TM:  Yes, historically StageOne Family Theatre has been responsible for adding to the repertory of plays for young audiences. Moses Goldberg, the company’s former producing director, wrote hundreds of new works. The theatre has also commissioned works by playwrights such as Mark Medoff (Children of a Lesser God) and Katherine Paterson (Bridge to Terabithia). It feels like we are in a new breath of StageOne Family Theatre in asking not only, “What are the plays we can bring to Louisville?” but, “What plays can we make for Louisville?” Wiley feels like the first step in reinvigorating that part of the company.

SD:  I know it takes a lot to bring a new work to stage. What are you working on for next season?

TM:  We are in the early stages of a new collaboration with Le Petomane Theatre here in Louisville.

SD:  They are so talented.

TM:  It is a wildly creative company, and they are working on a piece around the Robin Hood legends. That should be really fun, and we are hoping it will be ready as part of our next season. We are also looking at a piece on young Cassius Clay that is slated for the 2014-15 season. I think that one in particular will have a lot of meaning for the Louisville community. Those are both in the early stages of development, but we feel good about them. We like to reserve at least one spot each season for something new and unique.

SD:  It sounds as though you are working hard at developing partnerships within the community. I understand the company is also working in a new way with the University of Louisville.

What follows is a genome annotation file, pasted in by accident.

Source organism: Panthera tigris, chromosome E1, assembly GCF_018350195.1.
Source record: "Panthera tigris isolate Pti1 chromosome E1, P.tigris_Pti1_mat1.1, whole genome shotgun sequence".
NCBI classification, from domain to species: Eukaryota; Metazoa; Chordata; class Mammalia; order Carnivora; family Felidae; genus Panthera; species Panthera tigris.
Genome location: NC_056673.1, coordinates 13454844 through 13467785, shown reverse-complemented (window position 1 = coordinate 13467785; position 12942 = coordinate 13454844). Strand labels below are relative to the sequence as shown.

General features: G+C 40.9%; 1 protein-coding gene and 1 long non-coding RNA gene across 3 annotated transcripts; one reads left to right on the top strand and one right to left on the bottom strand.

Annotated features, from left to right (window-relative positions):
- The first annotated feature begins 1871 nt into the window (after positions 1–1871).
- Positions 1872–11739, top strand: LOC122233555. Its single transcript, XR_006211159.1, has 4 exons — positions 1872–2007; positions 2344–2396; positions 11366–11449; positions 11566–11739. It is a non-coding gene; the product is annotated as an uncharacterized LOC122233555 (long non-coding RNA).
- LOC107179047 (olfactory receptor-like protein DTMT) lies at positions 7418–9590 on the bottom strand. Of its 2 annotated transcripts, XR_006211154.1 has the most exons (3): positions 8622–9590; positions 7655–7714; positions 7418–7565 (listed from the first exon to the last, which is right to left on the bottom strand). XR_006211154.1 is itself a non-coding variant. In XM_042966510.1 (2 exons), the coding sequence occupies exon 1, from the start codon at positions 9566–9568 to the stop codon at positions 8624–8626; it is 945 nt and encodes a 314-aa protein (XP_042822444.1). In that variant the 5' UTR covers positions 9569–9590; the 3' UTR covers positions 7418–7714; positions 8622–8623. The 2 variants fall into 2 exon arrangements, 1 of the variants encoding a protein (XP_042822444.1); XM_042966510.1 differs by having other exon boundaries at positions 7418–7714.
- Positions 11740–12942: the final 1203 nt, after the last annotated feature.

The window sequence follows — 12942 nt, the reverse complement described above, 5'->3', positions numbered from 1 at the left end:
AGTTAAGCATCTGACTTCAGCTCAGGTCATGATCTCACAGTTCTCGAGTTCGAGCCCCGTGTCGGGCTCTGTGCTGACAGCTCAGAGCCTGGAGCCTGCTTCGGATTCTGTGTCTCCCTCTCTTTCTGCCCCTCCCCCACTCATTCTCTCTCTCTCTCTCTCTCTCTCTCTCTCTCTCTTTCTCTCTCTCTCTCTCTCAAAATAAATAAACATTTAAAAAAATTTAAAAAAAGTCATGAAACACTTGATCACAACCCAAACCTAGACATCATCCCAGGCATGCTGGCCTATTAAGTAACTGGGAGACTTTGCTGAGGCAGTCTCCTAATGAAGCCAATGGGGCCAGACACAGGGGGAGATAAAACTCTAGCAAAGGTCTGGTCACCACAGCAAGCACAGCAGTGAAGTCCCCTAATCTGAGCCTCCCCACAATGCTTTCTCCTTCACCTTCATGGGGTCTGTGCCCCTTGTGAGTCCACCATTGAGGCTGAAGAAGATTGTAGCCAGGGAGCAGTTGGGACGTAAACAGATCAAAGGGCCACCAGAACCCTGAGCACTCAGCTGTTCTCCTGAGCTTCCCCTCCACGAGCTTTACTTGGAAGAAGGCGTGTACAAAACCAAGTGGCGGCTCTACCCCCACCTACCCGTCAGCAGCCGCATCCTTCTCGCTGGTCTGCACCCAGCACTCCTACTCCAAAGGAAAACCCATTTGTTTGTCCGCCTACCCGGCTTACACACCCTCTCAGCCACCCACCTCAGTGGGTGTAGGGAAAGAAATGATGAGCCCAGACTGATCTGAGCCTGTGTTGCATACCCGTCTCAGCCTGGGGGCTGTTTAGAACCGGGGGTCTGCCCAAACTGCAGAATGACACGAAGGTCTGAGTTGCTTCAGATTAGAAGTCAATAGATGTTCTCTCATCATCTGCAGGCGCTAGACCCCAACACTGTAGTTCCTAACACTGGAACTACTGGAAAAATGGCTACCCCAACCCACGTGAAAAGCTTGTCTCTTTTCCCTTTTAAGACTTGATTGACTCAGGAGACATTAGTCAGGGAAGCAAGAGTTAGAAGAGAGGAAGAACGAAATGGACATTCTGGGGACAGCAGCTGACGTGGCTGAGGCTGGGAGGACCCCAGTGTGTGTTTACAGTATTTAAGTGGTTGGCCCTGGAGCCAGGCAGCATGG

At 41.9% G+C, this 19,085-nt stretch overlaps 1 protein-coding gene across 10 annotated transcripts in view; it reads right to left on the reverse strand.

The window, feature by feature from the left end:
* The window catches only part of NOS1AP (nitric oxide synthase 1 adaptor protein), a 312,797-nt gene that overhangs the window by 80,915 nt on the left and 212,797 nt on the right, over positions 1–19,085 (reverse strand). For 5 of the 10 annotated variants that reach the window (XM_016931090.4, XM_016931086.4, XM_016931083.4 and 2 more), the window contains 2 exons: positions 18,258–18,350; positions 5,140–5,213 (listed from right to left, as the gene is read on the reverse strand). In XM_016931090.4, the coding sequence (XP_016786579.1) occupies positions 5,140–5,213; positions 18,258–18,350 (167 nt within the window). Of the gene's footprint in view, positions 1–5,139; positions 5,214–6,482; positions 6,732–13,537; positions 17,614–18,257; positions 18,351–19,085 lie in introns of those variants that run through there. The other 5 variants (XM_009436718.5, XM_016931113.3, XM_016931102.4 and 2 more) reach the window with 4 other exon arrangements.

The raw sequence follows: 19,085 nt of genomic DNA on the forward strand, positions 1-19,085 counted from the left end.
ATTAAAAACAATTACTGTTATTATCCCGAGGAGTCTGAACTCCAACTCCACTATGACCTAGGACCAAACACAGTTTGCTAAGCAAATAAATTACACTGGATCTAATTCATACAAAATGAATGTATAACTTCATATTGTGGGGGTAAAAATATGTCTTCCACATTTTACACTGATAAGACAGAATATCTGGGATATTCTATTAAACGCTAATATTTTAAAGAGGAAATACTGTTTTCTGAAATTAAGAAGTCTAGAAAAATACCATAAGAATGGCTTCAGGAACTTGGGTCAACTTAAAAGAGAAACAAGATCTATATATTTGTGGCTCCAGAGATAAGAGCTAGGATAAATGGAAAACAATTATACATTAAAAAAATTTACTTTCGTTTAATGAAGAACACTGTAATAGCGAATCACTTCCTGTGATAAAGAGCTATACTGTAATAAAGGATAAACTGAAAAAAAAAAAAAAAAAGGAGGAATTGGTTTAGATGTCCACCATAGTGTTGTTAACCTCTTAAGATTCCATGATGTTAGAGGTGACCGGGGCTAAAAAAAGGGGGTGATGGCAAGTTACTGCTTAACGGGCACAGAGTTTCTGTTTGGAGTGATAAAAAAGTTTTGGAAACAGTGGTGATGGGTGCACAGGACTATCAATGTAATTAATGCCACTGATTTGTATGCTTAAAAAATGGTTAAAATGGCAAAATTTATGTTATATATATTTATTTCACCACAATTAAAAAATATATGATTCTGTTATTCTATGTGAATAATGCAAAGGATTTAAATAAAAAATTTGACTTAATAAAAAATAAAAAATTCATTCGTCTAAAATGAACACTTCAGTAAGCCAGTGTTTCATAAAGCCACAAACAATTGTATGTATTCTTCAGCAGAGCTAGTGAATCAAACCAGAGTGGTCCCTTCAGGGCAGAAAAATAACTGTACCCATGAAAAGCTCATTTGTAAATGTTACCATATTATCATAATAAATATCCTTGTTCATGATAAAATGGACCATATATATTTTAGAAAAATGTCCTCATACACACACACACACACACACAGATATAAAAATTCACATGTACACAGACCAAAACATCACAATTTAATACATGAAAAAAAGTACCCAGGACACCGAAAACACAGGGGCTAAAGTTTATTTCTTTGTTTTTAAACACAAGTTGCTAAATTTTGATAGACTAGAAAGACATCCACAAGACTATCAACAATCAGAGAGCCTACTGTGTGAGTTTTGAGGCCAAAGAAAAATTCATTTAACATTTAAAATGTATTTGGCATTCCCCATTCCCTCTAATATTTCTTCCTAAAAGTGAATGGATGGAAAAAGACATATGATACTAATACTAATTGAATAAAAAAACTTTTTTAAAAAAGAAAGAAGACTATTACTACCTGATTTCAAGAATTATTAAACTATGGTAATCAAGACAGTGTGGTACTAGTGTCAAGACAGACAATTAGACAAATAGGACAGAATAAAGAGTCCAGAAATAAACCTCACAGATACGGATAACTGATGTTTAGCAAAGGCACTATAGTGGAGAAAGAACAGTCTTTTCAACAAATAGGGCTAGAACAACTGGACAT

TM:  One of the things I love about StageOne Family Theatre is that the company is always open to new opportunities. Peter Holloway (our producing artistic director) mentioned that UofL was looking for ways to connect with the city of Louisville in different ways. One of the many projects in discussion was a college-level course on the professional production of theatre for young audiences. When Peter asked if anyone would be interested in teaching such a class, I raised both hands. When I discovered professional theatre for young people as a college student, it opened my mind to so many opportunities I had never considered. I began to realize that you don’t have to be in New York, Chicago or Los Angeles to perform professionally. Some of your most honest, helpful, intelligent audiences are going to be the young ones who tell you the truth. Adults can be really polite. If something is not working for a kid, they are going to let you know. I am really excited about spreading that to other college-age artists who want to work in this field. So I put together an outline for the course based on the conversations we have here in the education department.